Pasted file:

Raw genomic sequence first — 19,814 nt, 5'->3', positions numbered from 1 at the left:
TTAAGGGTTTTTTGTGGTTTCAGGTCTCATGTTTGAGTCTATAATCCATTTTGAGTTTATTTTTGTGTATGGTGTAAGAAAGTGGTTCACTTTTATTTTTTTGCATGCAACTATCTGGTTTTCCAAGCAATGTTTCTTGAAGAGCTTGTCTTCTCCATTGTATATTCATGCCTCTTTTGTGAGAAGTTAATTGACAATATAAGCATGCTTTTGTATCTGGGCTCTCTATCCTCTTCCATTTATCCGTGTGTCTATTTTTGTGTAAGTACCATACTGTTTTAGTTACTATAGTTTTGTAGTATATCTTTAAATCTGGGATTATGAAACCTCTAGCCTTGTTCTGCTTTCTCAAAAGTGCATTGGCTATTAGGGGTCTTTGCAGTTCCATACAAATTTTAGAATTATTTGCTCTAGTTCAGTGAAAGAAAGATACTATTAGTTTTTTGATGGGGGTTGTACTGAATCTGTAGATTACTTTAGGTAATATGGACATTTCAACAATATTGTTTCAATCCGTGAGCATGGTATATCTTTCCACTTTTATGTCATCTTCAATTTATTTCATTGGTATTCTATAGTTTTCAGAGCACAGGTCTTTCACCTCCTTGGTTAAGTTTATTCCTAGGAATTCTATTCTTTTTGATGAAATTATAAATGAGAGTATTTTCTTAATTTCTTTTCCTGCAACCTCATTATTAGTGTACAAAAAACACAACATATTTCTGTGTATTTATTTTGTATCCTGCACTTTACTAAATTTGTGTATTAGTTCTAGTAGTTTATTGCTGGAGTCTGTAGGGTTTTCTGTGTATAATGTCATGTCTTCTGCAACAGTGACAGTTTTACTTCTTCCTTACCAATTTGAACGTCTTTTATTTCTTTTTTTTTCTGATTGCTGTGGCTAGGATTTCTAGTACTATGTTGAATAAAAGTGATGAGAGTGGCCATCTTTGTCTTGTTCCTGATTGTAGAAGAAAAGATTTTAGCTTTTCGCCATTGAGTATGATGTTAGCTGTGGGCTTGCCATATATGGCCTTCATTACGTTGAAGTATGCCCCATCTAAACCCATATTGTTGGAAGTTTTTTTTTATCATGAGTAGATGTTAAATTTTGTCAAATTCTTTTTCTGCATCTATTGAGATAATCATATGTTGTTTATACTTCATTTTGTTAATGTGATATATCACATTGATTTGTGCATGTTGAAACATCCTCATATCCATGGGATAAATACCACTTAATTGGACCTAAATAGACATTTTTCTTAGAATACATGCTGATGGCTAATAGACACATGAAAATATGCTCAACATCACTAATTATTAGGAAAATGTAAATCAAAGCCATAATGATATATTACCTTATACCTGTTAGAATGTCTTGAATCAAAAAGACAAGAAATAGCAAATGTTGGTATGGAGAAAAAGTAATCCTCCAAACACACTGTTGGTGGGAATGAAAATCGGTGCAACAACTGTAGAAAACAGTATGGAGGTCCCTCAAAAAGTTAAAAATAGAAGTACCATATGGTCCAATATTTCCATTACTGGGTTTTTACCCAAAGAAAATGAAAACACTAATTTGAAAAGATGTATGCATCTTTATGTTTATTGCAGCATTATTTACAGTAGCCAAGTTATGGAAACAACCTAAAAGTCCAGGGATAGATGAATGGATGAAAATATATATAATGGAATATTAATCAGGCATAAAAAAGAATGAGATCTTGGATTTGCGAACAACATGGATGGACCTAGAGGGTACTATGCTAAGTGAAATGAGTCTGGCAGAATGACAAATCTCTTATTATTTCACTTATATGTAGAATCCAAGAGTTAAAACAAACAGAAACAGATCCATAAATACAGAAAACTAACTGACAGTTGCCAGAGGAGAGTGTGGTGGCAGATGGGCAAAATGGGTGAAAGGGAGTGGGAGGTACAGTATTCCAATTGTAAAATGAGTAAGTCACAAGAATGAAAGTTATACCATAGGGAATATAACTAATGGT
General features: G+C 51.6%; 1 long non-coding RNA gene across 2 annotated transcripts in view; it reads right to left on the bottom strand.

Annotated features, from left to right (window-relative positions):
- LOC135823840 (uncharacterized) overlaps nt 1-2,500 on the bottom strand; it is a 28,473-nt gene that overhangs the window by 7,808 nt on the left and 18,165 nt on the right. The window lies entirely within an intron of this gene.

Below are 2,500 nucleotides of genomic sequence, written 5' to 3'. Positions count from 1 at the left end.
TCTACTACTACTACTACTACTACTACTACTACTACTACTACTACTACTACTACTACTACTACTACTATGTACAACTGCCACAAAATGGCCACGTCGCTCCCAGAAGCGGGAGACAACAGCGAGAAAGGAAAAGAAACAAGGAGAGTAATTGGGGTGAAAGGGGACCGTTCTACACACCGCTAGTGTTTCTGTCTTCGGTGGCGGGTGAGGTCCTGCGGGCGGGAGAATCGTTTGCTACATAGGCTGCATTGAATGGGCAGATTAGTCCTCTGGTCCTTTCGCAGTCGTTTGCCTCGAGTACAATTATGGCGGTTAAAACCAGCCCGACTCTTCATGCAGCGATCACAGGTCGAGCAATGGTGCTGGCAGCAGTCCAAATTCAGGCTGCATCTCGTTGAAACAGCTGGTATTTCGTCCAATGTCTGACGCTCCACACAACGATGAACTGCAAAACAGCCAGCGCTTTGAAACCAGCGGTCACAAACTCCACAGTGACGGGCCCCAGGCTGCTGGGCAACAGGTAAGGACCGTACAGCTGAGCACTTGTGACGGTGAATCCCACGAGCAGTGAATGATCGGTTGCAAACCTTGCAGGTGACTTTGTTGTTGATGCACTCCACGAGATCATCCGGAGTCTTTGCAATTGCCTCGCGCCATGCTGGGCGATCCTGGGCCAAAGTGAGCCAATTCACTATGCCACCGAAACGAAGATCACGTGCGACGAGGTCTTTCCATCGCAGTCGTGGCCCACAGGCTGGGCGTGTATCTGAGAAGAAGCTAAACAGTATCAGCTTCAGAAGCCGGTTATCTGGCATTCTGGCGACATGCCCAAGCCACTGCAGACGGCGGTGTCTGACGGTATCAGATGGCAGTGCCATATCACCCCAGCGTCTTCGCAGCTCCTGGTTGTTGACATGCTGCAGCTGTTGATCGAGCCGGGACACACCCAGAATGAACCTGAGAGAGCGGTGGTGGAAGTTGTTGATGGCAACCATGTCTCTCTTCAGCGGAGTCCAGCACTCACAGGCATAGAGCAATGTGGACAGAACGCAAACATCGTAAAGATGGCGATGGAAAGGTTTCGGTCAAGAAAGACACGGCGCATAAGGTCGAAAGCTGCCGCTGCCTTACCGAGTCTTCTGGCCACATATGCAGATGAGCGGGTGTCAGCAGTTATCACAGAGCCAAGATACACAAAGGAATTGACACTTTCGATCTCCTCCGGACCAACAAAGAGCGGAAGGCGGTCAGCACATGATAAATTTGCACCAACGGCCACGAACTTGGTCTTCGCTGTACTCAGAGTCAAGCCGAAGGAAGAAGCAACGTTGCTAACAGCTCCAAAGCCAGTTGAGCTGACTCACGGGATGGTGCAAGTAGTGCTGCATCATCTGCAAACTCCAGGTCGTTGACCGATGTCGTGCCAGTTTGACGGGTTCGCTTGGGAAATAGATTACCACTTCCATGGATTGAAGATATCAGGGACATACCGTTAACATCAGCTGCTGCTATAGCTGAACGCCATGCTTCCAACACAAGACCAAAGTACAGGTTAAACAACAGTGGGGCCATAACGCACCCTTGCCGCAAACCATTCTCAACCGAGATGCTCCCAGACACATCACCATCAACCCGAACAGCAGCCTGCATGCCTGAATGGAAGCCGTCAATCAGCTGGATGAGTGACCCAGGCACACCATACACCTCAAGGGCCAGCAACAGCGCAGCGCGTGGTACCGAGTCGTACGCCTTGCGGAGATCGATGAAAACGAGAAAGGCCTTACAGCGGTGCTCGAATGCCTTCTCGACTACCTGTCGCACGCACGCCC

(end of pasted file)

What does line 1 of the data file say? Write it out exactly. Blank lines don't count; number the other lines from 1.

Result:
Raw genomic sequence first — 19,814 nt, 5'->3', positions numbered from 1 at the left: